The Government Technology editorial staff suggests stocking stuffers for state and local technology workers in its 2008 wish list -- some good, others ... not so good in the Technology Wish List 2008.

Hoverit Lounge Chair

It's a see-through acrylic chair that levitates off the ground - how cool is that? This interesting venture into the world of futuristic relaxation uses repelling magnets to keep the seat portion floating above the base. I'd like to have one of these at home, definitely. And if I had one at work, how much more appropriate would it be to sit in a floating chair while I'm writing about technology?

-- Hilton Collins, staff writer

Nikon D80

After researching plenty of cameras I'd like to purchase, a co-worker recommended the D80 as the ultimate must-have, consumer-friendly camera. The 10.2-megapixel camera produces high-resolution digital images, has seven program modes and captures three frames per second. The D80 has in-camera editing, which means that even novices can take professional-grade photos. This all-purpose camera retails at $799, which makes it quite suitable as a wish item.

-- Karen Stewartson, managing editor

Jawbone

Since the hands-free cell phone law took effect in California in July, I've been scrambling to find a comfortable yet efficient Bluetooth earpiece to do the job. I've used a couple of earpieces, but they don't do the job quite right and above all - they never seem to fit my ear snugly. However, the Jawbone comes with several different-sized earbuds and ear clips that are sure to help with comfort, and it's aesthetically pleasing. The sound quality and volume are exceptional, and it's affordably priced at $129.

-- Karen Stewartson, managing editor

Garmin nüvi 880

I lack a sense of direction. I rely on turn-by-turn directions because, quite frankly, I can't read a map well and feel comfortable leaving my life in the hands of Google Maps. However, the Garmin nüvi 880 GPS unit would change my directionally challenged life. Not only can I speak commands to it while driving, like "Find Address," but the high-sensitivity internal antenna also allows me to toss it in my purse and never be lost again. It also features Bluetooth technology for hands-free calling, is preloaded with maps and points of interest - great for locating gas stations on road trips - and features a 4.3-inch full-color display. The unit comes with a free trial to MSN Direct allowing users to check the weather, traffic delays and even movie listings. But at the suggested retail price of $899, this über-GPS unit must remain on my wish list.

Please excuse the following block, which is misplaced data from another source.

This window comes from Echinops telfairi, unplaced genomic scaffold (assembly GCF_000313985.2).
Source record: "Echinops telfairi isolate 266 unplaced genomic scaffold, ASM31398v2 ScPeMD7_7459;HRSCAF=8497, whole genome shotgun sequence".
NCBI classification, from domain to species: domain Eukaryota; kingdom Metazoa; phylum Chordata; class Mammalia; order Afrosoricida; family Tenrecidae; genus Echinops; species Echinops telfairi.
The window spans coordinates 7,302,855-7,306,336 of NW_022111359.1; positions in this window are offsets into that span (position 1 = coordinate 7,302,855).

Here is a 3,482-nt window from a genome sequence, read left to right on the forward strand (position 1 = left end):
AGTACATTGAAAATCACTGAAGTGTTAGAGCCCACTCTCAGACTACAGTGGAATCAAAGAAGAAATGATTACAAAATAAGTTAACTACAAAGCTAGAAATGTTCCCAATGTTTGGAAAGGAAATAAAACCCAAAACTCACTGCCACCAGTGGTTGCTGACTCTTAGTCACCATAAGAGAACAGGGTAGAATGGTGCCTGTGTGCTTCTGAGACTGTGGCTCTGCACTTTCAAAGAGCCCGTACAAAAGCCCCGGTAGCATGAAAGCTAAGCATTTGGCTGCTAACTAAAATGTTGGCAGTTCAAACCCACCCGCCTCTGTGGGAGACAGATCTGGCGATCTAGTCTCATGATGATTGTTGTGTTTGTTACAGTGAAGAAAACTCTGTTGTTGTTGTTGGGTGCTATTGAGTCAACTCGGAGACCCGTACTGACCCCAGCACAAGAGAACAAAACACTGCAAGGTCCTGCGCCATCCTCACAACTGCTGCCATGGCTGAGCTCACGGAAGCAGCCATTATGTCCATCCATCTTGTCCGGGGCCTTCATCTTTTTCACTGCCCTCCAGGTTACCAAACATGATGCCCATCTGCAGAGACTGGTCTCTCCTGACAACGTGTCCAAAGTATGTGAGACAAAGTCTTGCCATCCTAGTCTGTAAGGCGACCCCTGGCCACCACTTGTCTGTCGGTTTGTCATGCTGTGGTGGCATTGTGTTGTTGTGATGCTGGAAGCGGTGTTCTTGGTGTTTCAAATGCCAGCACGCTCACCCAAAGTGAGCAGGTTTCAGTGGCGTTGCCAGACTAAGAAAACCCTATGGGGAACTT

-- Elaine Rundle, staff writer

SparkFun Electronics' Portable Rotary Phone

As cell phones become smaller, they lose their personality. I would change that with SparkFun Electronics' Portable Rotary Phone. It's a traditional rotary phone that's been modified to work with SIM cards. Also known as the Port-O-Rotary, users insert their SIM card into the phone, turn it on and it utilizes their cell phone number and account minutes. It features a traditional metallic bell ring and has a dial tone. The phone charges through an external jack, but the battery should run for three to four days, according to SparkFun. To make an impression, take it on the go, but the weight of about two pounds makes it more for home or office life. I do have two fears: Without